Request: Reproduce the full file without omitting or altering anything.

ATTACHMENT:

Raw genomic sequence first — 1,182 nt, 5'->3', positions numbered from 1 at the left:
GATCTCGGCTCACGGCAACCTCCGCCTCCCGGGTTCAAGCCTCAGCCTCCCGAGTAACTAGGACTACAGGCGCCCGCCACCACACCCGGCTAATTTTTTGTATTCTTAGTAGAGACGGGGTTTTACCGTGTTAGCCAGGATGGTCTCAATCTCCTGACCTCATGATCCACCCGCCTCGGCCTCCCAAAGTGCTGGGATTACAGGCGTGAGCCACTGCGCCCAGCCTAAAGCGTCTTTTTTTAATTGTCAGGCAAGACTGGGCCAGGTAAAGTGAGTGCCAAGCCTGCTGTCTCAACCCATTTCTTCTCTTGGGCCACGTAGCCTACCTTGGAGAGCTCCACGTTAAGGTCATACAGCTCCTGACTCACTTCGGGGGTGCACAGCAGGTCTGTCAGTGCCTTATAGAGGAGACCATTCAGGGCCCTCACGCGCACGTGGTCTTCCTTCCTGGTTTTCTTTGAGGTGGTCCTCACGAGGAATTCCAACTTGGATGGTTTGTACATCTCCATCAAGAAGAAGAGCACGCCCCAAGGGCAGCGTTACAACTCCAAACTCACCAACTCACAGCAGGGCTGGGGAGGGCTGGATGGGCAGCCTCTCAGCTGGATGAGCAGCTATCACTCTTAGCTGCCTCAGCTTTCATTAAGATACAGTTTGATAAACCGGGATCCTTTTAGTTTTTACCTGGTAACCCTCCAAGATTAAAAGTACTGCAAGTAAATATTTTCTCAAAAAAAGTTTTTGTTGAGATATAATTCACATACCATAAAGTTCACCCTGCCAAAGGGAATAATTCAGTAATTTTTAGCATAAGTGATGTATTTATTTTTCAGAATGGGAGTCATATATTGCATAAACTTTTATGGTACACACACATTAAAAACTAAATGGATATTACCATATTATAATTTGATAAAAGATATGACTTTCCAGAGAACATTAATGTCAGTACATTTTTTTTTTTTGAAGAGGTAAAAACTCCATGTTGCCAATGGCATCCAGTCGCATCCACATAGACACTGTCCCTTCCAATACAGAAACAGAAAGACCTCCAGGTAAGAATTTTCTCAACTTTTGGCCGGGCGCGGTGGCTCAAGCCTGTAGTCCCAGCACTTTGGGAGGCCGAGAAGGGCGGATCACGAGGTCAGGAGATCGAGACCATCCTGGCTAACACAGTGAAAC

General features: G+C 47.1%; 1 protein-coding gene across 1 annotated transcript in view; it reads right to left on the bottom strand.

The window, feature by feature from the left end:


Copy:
Raw genomic sequence first — 1,182 nt, 5'->3', positions numbered from 1 at the left:
GATCTCGGCTCACGGCAACCTCCGCCTCCCGGGTTCAAGCCTCAGCCTCCCGAGTAACTAGGACTACAGGCGCCCGCCACCACACCCGGCTAATTTTTTGTATTCTTAGTAGAGACGGGGTTTTACCGTGTTAGCCAGGATGGTCTCAATCTCCTGACCTCATGATCCACCCGCCTCGGCCTCCCAAAGTGCTGGGATTACAGGCGTGAGCCACTGCGCCCAGCCTAAAGCGTCTTTTTTTAATTGTCAGGCAAGACTGGGCCAGGTAAAGTGAGTGCCAAGCCTGCTGTCTCAACCCATTTCTTCTCTTGGGCCACGTAGCCTACCTTGGAGAGCTCCACGTTAAGGTCATACAGCTCCTGACTCACTTCGGGGGTGCACAGCAGGTCTGTCAGTGCCTTATAGAGGAGACCATTCAGGGCCCTCACGCGCACGTGGTCTTCCTTCCTGGTTTTCTTTGAGGTGGTCCTCACGAGGAATTCCAACTTGGATGGTTTGTACATCTCCATCAAGAAGAAGAGCACGCCCCAAGGGCAGCGTTACAACTCCAAACTCACCAACTCACAGCAGGGCTGGGGAGGGCTGGATGGGCAGCCTCTCAGCTGGATGAGCAGCTATCACTCTTAGCTGCCTCAGCTTTCATTAAGATACAGTTTGATAAACCGGGATCCTTTTAGTTTTTACCTGGTAACCCTCCAAGATTAAAAGTACTGCAAGTAAATATTTTCTCAAAAAAAGTTTTTGTTGAGATATAATTCACATACCATAAAGTTCACCCTGCCAAAGGGAATAATTCAGTAATTTTTAGCATAAGTGATGTATTTATTTTTCAGAATGGGAGTCATATATTGCATAAACTTTTATGGTACACACACATTAAAAACTAAATGGATATTACCATATTATAATTTGATAAAAGATATGACTTTCCAGAGAACATTAATGTCAGTACATTTTTTTTTTTTGAAGAGGTAAAAACTCCATGTTGCCAATGGCATCCAGTCGCATCCACATAGACACTGTCCCTTCCAATACAGAAACAGAAAGACCTCCAGGTAAGAATTTTCTCAACTTTTGGCCGGGCGCGGTGGCTCAAGCCTGTAGTCCCAGCACTTTGGGAGGCCGAGAAGGGCGGATCACGAGGTCAGGAGATCGAGACCATCCTGGCTAACACAGTGAAAC

General features: G+C 47.1%; 1 protein-coding gene across 1 annotated transcript in view; it reads right to left on the bottom strand.

The window, feature by feature from the left end: